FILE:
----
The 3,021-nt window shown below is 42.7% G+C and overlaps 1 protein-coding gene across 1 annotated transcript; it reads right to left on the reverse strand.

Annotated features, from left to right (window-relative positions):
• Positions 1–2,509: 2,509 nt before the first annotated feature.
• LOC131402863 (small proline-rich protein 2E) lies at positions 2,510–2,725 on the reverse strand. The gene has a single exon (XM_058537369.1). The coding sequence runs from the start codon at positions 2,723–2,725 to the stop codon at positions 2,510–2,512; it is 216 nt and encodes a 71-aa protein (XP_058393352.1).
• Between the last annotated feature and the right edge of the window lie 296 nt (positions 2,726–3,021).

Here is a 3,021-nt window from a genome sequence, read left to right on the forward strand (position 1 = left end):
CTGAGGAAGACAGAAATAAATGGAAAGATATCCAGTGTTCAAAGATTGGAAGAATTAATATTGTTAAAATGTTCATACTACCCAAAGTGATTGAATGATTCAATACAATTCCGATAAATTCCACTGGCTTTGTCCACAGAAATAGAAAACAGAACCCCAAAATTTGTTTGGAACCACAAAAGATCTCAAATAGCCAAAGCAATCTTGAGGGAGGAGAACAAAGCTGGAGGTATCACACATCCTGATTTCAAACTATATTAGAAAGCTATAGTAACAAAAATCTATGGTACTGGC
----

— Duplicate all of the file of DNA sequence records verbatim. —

The 3,021-nt window shown below is 42.7% G+C and overlaps 1 protein-coding gene across 1 annotated transcript; it reads right to left on the reverse strand.

Annotated features, from left to right (window-relative positions):
• Positions 1–2,509: 2,509 nt before the first annotated feature.
• LOC131402863 (small proline-rich protein 2E) lies at positions 2,510–2,725 on the reverse strand. The gene has a single exon (XM_058537369.1). The coding sequence runs from the start codon at positions 2,723–2,725 to the stop codon at positions 2,510–2,512; it is 216 nt and encodes a 71-aa protein (XP_058393352.1).
• Between the last annotated feature and the right edge of the window lie 296 nt (positions 2,726–3,021).

Here is a 3,021-nt window from a genome sequence, read left to right on the forward strand (position 1 = left end):
CTGAGGAAGACAGAAATAAATGGAAAGATATCCAGTGTTCAAAGATTGGAAGAATTAATATTGTTAAAATGTTCATACTACCCAAAGTGATTGAATGATTCAATACAATTCCGATAAATTCCACTGGCTTTGTCCACAGAAATAGAAAACAGAACCCCAAAATTTGTTTGGAACCACAAAAGATCTCAAATAGCCAAAGCAATCTTGAGGGAGGAGAACAAAGCTGGAGGTATCACACATCCTGATTTCAAACTATATTAGAAAGCTATAGTAACAAAAATCTATGGTACTGGC